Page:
Thursday, April 25, 2024

Spinner Rack Flashback: Saga of the Swamp Thing #14-15

Saga of the Swamp Thing #14-15

Cover Date: June-July 1983
On Sale Date: March 10 and April 14 1983
Editor Len Wein
Cover Artists Thomas Yeates

Story Title:  "Crystal Visions, Shattered Dreams"; "Empires Made of Sand"
Plotter/Penciller: Bo Hampton
Scripter: Dan Mishkin
Inker: Scott Hampton
Letterer: John Costanza
Colorist: Tatjana Wood

Trey: Swamp Thing was created by Len Wein and Bernie Wrightson for House of Secrets, but somewhat retooled, starred in his own series from 1972-1976. In 1982, with a movie by Wes Craven on the way, the series was revived. This series, and perhaps the character in general, is best known for the run by Alan Moore, mostly with Steve Bissette, but there were 20 issues of the title before that creative team came together. Most of them were scripted by Martin Pasko, but there was this two-parter where another writer stepped in, Dan Mishkin, joined by the Hampton Brothers, Bo and Scott, on art. These issues happen to be my first exposure to Swamp Thing comics as a kid.

One interesting thing about this issue is the origin of the villain here parallels the Swamp Thing’s origin—and this being the Bronze Age, they don’t fail to clue you into that fact even if you have no prior knowledge of the character!

Jason: As a kid growing up in a one-spinner rack town, the editorial practice of endlessly recapping prior issues and origins in ongoing stories actually served its purpose, as I often didn't have the opportunity to get consecutive issues of comics. Early 80s pocket money being what it was, I sometimes had to settle for a single issue of the Micronauts after squandering my quarters on the most fleeting of video game thrills (damn you Centipede!).  

As in this issue, the origin recap also gives the current art team a crack at presenting the story in their style. The Hampton brothers, both of whom were in their early 20s at the time of publication, provide as seamless a transition from Thomas Yeates as readers were likely to get, as they both embody a classic comic strip and illustration style. The EC Comics influence, especially Al Williamson (and Frazetta), is strong and appreciated by me!  

Trey: One thing I appreciate now but I didn't appreciate at the time was how much this is a Phantom Stranger story. He's obviously a guess star, sure, but the structure of the story is very much like the Phantom Stranger backups by Barr and others that had been running in earlier issues of Swamp Thing: the Stranger introduces the situation as narrator. He then intervenes at points, trying to get characters to do the right thing. This playing with the conventions of DC horror anthology titles in a more different sort of narrative is something that Alan Moore would do in his run. In many ways this story is in line with his approach.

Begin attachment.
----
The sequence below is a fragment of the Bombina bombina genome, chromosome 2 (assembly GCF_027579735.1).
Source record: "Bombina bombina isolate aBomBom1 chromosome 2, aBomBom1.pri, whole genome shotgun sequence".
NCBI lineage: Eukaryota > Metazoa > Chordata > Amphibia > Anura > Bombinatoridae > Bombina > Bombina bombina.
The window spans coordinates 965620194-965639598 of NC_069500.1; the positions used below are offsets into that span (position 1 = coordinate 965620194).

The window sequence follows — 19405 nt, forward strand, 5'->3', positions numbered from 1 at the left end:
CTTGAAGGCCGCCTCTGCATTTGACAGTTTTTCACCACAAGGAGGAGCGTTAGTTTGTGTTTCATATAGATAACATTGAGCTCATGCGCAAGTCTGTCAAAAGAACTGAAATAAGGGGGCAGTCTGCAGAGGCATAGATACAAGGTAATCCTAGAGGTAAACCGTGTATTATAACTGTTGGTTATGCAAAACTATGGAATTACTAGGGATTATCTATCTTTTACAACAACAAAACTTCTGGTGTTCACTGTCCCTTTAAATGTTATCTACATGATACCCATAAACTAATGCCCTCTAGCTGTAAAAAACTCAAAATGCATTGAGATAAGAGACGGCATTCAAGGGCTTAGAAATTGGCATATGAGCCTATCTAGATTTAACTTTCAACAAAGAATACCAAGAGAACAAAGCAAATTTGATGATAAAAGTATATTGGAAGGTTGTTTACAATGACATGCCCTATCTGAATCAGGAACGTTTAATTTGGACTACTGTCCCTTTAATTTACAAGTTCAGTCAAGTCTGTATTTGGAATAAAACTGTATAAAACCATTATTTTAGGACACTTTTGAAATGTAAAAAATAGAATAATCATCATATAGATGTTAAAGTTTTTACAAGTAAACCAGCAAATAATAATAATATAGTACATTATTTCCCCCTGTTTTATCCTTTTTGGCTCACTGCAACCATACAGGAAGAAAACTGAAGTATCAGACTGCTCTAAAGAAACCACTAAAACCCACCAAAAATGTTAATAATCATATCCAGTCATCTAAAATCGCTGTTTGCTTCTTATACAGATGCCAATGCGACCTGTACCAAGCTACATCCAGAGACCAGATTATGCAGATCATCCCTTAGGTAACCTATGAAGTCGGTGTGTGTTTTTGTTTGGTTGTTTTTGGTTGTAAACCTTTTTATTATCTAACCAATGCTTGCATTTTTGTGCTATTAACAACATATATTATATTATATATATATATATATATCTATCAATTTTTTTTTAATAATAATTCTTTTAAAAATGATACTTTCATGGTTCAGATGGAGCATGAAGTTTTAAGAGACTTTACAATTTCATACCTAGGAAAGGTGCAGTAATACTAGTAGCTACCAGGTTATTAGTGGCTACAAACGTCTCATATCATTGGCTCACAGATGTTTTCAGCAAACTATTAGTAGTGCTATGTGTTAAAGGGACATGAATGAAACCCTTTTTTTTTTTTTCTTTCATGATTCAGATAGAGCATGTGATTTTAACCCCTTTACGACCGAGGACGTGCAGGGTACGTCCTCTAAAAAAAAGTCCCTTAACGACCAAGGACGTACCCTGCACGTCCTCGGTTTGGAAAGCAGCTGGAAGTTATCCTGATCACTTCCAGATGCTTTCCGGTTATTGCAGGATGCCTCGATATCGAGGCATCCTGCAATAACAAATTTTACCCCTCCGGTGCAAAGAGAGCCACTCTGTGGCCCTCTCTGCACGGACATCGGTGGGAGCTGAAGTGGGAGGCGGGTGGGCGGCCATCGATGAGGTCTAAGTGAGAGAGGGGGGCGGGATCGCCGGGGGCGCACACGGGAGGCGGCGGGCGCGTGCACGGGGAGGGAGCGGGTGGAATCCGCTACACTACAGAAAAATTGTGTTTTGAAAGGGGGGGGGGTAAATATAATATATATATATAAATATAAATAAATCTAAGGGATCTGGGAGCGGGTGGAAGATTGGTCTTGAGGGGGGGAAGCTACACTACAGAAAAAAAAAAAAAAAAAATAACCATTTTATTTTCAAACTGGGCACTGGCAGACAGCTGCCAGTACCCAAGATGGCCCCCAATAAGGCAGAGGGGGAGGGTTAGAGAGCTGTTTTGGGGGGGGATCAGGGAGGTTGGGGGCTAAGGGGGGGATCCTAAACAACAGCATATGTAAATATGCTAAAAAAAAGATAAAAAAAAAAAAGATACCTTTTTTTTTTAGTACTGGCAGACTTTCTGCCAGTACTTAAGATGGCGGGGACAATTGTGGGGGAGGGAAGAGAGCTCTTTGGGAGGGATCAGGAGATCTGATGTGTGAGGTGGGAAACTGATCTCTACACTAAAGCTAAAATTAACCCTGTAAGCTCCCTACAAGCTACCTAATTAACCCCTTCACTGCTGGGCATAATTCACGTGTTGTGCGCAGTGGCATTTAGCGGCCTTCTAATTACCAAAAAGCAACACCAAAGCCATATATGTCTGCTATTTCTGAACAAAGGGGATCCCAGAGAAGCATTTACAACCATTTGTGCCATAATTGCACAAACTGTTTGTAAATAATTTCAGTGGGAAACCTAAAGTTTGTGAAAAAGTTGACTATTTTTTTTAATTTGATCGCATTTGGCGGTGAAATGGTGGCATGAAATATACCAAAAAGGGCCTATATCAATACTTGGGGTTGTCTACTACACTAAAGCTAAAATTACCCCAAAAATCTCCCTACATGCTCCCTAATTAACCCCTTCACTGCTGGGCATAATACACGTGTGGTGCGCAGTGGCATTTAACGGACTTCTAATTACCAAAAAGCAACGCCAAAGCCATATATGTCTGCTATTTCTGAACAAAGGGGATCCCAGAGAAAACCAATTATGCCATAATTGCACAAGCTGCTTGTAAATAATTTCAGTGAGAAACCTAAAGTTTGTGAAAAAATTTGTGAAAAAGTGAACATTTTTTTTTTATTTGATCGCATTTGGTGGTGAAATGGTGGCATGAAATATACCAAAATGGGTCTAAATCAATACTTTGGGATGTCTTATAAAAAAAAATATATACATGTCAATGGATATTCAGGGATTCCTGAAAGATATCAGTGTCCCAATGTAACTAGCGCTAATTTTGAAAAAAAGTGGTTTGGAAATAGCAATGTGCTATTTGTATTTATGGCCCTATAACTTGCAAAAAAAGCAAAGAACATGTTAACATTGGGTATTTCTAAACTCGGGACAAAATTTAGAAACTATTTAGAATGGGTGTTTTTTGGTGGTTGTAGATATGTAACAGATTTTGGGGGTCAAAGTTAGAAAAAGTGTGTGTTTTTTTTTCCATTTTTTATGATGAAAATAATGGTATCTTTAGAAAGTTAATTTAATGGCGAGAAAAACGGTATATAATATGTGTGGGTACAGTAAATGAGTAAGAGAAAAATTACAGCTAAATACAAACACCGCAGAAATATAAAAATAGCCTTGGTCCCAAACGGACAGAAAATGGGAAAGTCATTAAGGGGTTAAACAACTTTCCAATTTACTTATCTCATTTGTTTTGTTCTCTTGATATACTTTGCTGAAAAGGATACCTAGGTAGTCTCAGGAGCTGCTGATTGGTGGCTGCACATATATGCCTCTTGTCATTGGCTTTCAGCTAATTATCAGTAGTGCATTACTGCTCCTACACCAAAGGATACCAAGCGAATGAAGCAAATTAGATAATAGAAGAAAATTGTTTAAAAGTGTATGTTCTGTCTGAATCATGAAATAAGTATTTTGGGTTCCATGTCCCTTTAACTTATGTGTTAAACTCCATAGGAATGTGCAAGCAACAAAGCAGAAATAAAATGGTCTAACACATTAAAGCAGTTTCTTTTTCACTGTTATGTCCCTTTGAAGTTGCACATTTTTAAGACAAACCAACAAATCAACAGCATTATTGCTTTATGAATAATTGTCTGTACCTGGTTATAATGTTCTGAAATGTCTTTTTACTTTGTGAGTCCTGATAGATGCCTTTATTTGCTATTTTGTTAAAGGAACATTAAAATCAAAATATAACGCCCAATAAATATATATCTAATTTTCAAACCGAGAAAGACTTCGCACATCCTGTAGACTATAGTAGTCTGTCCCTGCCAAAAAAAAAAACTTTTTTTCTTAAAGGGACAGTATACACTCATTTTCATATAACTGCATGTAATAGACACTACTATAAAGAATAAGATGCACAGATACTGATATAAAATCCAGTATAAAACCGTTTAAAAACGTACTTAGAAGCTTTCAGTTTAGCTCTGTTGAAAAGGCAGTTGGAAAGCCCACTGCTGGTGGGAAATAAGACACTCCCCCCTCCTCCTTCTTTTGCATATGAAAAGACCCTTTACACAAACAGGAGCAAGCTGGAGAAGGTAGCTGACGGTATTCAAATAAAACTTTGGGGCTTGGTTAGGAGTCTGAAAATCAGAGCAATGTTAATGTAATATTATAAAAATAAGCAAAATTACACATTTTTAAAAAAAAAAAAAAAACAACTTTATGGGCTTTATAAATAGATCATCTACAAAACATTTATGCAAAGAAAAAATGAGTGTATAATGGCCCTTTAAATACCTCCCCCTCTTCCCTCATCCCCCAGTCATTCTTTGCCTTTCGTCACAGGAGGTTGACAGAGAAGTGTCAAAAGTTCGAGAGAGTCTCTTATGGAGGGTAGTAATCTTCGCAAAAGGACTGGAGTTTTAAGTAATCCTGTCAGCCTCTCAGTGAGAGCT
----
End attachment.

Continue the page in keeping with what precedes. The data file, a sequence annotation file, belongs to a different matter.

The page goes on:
Jason: While it will still be a sea-change when Moore takes over, the book is already moving in a more adult oriented direction as evidenced here. Not quite there, but still better than I expected. 

Trey: What I also didn't recall is how poorly fleshed out the bad guy's plan is! I mean, sure he's made of living crystal, but other than them both containing the element silicon, how exactly will that enable him to control computers and rule the world?

Jason: Well, we see it all happen right there! I mean, silicon. Computers. You know! Seriously, that's the trouble with comics struggling through these growing pains. Swamp Thing is still a weirdo-of-the-month Frankenstein vs. Dracula book and you're asking it to make sense?

Tuesday, April 16, 2024

Spinner Rack Flashback: DC Comics Presents #59

DC Comics Presents #59

Cover Date: July 1983
On Sale Date: April 7 1983
Editor Julius Schwartz
Cover Artists Giffen/DeCarlo

Story Title:  "Ambush Bug II"
Plotter/Penciller: Keith Giffen
Scripter: Paul Levitz
Inker: Kurt Schaffenberger
Letterer: Ben Oda
Colorist: Carl Gafford

Trey: This post debuts a new feature here on the Flashback Universe blog. Jason and I thought we'd take a break of watching old TV shows and get into...reading old comics! Which, I have been doing a lot of anyway. In it, we're going to discuss some comic, probably from the Bronze Age.  First up, the second appearance of Ambush Bug.

Jason: Trey, as the only person I know who has undertaken a systematic reading of DC Comics' output in the years leading up to Crisis on Infinite Earths, you are uniquely positioned to speak to this issue in relation the slow transition from the late Bronze Age to whatever comes next.

While merely an okay, readable, perhaps entirely forgettable comic of its day, I think there are at least tonal elements that mark it as (slightly) ahead of its time. Am I all wet?

Trey: Having read every other comic DC put out that week (and the week after for that matter) I can say these Ambush Bug appearances are atypical. I think that's down to Giffen (Ambush Bug's creator) taking his first forays into writing.